This guide will guide you through everything there is to know about Docker Compose and how to use it to run multi-container applications.
As applications grow, it becomes more challenging to manage them dependably. It is where Docker Compose comes in. Docker Compose lets developers write a YAML configuration file for our application service, which can be started with a single command.
This post will show you how to use all the important commands in Docker Compose. and the configuration file structure. Later on, it may also be used to search the available commands and options.
Why should you care about Docker-compose?
Before we get into the technical intricacies, let’s talk about why a programmer should care about docker-compose in the first place. Here are some reasons developers should consider incorporating Docker into their work.
Docker Compose lets you set up a complete development environment with a single command: docker-compose up, and then tear it down with docker-compose down. It allows us, developers, to retain our development environment in a single place and helps it easier to deploy our applications.
Compose also supports running unit and E2E tests speedy and repeatable by putting them in their environments. That is, rather than testing the application on your local/host OS; you may run it in an environment that closely matches the production environment.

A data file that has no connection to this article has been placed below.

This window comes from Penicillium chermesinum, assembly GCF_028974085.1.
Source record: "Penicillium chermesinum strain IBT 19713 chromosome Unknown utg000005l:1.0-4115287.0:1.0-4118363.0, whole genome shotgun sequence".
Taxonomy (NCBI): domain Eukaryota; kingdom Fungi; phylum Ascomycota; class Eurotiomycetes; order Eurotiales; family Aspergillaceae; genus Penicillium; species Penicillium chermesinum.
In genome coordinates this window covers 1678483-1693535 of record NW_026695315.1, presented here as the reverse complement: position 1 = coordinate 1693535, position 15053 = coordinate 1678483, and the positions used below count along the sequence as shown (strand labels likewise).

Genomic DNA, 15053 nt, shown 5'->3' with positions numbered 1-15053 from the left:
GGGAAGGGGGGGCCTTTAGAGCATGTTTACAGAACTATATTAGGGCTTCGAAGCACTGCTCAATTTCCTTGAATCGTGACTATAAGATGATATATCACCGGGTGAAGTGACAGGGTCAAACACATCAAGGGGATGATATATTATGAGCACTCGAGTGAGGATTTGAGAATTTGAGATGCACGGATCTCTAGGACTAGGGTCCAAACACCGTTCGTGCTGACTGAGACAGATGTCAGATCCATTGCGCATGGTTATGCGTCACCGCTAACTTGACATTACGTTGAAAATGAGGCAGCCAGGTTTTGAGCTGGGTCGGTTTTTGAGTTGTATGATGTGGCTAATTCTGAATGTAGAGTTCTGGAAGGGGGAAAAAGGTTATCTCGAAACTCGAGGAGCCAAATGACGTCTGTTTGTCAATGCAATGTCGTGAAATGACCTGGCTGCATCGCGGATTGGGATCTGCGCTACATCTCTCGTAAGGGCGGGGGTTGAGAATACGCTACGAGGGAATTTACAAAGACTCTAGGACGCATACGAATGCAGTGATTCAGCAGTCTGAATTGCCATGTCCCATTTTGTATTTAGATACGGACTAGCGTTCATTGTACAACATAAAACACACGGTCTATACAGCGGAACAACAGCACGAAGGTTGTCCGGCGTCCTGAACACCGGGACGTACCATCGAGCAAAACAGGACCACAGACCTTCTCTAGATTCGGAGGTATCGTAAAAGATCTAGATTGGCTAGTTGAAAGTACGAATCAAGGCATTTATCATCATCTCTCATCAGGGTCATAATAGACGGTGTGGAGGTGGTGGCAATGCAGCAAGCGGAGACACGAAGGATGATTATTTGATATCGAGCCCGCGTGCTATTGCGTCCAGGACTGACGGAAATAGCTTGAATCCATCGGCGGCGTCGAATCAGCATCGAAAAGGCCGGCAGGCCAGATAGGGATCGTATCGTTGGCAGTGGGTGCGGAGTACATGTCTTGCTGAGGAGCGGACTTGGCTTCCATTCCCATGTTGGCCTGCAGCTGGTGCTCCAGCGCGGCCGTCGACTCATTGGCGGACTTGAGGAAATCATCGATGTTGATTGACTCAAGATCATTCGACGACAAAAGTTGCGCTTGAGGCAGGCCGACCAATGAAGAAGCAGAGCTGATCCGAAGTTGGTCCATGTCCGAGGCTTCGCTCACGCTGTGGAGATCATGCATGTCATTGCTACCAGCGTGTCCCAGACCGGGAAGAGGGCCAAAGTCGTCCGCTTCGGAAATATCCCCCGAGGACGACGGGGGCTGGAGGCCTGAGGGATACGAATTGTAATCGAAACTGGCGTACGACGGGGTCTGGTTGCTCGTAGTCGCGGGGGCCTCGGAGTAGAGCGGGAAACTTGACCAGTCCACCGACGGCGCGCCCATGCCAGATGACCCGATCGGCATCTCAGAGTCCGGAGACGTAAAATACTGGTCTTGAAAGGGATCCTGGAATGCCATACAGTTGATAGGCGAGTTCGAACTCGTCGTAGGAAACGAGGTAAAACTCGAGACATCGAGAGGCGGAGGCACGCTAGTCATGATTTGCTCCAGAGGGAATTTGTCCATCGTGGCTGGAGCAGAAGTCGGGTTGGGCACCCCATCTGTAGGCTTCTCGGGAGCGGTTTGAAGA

Multiple isolated environments on a single host
Compose isolates environments using project names, which provides the following benefits:
- You can run numerous instances of the same environment on the same system.
- It prevents various projects and services from conflicting with one another.
Common application cases
Now that you understand why Compose is valuable and how it may improve our developers’ workflows let’s look at some everyday use cases.
Single host deployments
Compose was typically used for development and testing, but it can now be used to deploy and manage a whole deployment of containers on a single host machine.
Compose allows you to run your applications in a different environment that can be run on any Docker system installed. It makes testing your application very easy and will enable you to work as close to the production environment as possible.
The Compose file maintains all of the application’s dependencies (databases, queues, caches, and so on) and may create all containers with a single command.
Automated testing environments
The automated testing suite, which needs an environment where the tests can be executed, is a crucial aspect of continuous integration and development. Compose makes it simple to create and delete isolated testing environments close to your production environment.
Installation Windows and Mac
Compose can run on almost any operating system and is relatively easy to install, so let’s get started.
Compose is included with the Windows and Mac Desktop installations and does not need to be installed separately.
The installation instructions may be found here: